H.O.R.D.E. Grows Away From Its Roots

Barenaked Ladies and Mighty Mighty Bosstones vary the sound of the usually jam-laden summer tour.

TINLEY PARK, Ill. -- From the stage of the World Music Theatre,

Barenaked Ladies vocalist Steven Page surveyed the crowd that had convened

for the Chicago-area stop of the H.O.R.D.E. (Horizons of Rock Developing

Everywhere) tour.

"Are there any hippies in the house?" Page yelled. And, of course, there were.

Hippies are as much a part of H.O.R.D.E. tours as tanktop tan-lines and navel

rings.

So what else is new?

Well, this year, plenty.

The seventh edition of the annual H.O.R.D.E. festival has slimmed down,

jam-wise, and added an eclectic array of bands that expand the tour's

roots-driven tradition. Yes, tour staple Blues Traveler are in the bluesy, jamming

mode and Ben Harper and Gov't Mule have their rock-ier aspects.

But this year's H.O.R.D.E. lineup includes a wide range of other acts, from the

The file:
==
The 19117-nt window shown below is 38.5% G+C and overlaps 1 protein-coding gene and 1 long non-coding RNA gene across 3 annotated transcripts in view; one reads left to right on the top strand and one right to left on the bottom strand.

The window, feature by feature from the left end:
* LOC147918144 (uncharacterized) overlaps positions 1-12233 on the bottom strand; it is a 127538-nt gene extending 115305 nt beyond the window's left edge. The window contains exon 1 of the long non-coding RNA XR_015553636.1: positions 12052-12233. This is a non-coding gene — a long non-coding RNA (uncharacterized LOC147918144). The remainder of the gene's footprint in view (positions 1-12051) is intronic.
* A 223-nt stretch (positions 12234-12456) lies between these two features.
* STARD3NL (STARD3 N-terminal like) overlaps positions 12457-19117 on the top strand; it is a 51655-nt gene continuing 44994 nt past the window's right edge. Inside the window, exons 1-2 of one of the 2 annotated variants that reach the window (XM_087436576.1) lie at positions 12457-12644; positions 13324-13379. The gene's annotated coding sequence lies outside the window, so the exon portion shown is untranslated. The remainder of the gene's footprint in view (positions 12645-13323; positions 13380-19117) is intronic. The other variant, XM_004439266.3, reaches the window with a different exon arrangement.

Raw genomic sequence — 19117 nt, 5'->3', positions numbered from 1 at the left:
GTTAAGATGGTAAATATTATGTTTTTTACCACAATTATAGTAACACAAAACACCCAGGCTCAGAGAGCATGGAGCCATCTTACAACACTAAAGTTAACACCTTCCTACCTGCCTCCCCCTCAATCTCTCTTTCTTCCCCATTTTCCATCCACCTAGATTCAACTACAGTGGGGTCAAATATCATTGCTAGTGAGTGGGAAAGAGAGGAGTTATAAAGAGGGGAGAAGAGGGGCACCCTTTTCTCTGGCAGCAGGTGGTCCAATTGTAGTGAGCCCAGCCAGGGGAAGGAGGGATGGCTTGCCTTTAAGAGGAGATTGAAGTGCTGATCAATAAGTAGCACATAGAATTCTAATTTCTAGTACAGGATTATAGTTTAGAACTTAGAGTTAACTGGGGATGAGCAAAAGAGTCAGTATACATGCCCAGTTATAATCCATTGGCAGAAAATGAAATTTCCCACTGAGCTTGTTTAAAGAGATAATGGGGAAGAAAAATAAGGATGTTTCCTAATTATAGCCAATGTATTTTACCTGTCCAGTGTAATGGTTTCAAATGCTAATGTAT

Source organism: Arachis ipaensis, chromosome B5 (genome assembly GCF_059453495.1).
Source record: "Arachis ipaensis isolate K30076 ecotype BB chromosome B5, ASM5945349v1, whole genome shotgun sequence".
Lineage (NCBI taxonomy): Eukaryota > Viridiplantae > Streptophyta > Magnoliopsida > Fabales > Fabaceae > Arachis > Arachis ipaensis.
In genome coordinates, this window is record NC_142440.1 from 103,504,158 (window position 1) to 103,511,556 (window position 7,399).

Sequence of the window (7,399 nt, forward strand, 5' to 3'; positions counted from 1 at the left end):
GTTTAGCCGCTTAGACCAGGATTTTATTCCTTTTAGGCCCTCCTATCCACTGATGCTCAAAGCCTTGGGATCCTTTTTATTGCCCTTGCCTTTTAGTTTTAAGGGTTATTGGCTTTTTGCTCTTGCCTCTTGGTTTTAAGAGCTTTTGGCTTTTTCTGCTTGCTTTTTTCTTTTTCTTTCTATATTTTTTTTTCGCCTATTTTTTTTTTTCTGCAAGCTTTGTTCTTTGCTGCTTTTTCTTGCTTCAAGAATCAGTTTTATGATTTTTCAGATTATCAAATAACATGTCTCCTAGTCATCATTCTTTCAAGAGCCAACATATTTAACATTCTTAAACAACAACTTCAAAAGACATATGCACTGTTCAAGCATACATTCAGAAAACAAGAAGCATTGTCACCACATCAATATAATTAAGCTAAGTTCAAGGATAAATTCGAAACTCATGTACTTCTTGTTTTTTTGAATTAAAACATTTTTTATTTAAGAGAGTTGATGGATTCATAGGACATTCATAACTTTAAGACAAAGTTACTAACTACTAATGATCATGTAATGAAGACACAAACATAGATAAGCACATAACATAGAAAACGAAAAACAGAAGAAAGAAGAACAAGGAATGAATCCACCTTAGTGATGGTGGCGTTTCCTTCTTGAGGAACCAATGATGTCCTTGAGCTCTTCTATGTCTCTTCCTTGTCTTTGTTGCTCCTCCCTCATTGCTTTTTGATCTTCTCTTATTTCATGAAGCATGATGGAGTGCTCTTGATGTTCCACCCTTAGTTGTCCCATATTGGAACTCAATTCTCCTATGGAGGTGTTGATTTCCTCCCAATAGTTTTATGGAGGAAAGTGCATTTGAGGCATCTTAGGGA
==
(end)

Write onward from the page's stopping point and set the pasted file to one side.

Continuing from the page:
unbridled ska sounds of the Mighty Mighty Bosstones to the quirky crowd

routines of the Barenaked Ladies to the softer shadings of Alana Davis and

Paula Cole. On some dates the H.O.R.D.E. will also include such modern-rock

stars as Fastball and the Smashing Pumpkins.

While the new lineup had its musical points, the lack of a defining stylistic theme

contributed to the feeling that a lot of concert-goers were merely killing time

waiting for specific acts. As Lisa Telling of Chicago said, "Blues Traveler are the

only reason to be here. The rest of the bands suck." She paused, then added,

"except for Ben Harper."